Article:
Strange Bedfellows at Work: Neomaternalism in the Making of Sex Discrimination Law

Deborah Dinner
In contests about pregnancy discrimination during the 1970s, feminists, the business lobby, and anti-abortion activists disputed the meaning of sex equality. Existing scholarship has yet to take account of the dynamic interaction between these groups. This Article fills that void by analyzing the legal and political debates that resulted in the passage of the Pregnancy Discrimination Act of 1978 (“PDA”). The Article reveals how competing ideas about the family, wage…

The Arbitration Clause as Super Contract

Richard Frankel
It is widely acknowledged that the purpose of the Federal Arbitration Act (FAA) was to place arbitration clauses on equal footing with other contracts. Nonetheless, federal and state courts have turned arbitration clauses into “super contracts” by creating special interpretive rules for arbitration clauses that do not apply to other contracts. In doing so, they have relied extensively, and incorrectly, on the Supreme Court’s determination that the FAA embodies a…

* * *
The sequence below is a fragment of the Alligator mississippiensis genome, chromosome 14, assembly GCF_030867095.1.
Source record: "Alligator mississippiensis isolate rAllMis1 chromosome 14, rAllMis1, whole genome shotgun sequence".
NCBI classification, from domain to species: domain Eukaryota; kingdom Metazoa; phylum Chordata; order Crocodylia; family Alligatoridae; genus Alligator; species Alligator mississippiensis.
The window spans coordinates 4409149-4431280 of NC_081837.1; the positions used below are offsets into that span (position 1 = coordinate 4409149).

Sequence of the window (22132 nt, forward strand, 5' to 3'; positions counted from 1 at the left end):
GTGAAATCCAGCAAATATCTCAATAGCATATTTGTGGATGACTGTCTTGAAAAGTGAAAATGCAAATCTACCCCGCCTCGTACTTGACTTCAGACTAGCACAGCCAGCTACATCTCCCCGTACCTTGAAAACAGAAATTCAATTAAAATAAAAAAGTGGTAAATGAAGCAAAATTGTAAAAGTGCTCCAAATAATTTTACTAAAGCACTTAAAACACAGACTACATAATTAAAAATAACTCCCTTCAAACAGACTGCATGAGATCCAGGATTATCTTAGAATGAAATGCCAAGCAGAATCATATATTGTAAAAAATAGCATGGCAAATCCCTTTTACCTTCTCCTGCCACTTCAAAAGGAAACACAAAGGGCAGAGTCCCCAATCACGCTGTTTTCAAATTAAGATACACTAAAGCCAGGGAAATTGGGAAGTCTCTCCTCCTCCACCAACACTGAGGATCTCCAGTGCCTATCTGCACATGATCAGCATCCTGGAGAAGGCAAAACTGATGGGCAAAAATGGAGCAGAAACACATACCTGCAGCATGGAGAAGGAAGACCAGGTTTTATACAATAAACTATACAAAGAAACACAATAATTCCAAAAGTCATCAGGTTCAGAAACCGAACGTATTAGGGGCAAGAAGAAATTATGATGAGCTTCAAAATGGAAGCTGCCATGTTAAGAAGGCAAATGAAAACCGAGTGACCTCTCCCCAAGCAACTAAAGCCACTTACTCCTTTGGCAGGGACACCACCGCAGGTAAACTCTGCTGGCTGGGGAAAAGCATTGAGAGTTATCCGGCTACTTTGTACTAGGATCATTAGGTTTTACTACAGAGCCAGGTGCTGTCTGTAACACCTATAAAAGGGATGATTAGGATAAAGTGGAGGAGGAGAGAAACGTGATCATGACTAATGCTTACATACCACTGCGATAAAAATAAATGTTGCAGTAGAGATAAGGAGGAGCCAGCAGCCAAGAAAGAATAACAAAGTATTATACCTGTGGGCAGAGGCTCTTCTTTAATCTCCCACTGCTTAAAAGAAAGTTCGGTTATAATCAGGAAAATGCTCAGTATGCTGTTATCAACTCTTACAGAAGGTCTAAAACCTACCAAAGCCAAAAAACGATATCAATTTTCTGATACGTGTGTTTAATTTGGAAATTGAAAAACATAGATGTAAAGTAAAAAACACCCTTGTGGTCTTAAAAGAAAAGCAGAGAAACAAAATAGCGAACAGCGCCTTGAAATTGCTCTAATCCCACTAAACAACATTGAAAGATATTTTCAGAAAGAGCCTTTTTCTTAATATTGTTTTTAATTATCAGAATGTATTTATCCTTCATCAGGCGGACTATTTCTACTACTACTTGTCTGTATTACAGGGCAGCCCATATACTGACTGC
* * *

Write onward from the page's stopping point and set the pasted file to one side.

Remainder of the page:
For-Profit Corporations, Free Exercise, and the HHS Mandate

Scott W. Gaylord
Under the Patient Protection and Affordable Care Act, most employers must provide their employees with health insurance that covers all FDA-approved contraceptive methods and sterilization procedures (the “HHS mandate”). Across the country, individuals, religious schools, and corporations have sued to enjoin the mandate, arguing, among other things, that it violates the Free Exercise Clause of the First Amendment and the Religious Freedom Restoration Act (“RFRA”). These cases require the federal…

The ‘Shell Bill’ Game: Avoidance and the Origination Clause

Rebecca M. Kysar
With increasing frequency, many important revenue laws, such as the Affordable Care Act and the American Taxpayer Relief Act of 2012, begin as “shell bills.” The Origination Clause of the Constitution aims to place decisions over tax policy closer to the people by requiring that bills raising revenue begin in the House of Representatives, but the Clause also allows the Senate to amend such bills. The Senate has interpreted its…

Misconstruing Graham & Miller

Cara H. Drinan
In the last three years, the Supreme Court has decreed a sea change in its juvenile Eighth Amendment jurisprudence. In particular, in Graham v. Florida and Miller v. Alabama, the Court struck down a majority of the states’ juvenile sentencing laws by outlawing life without parole (“LWOP”) for juveniles who commit non-homicide offenses and by mandating individualized sentencing for juveniles who commit even the most serious murders. An examination of…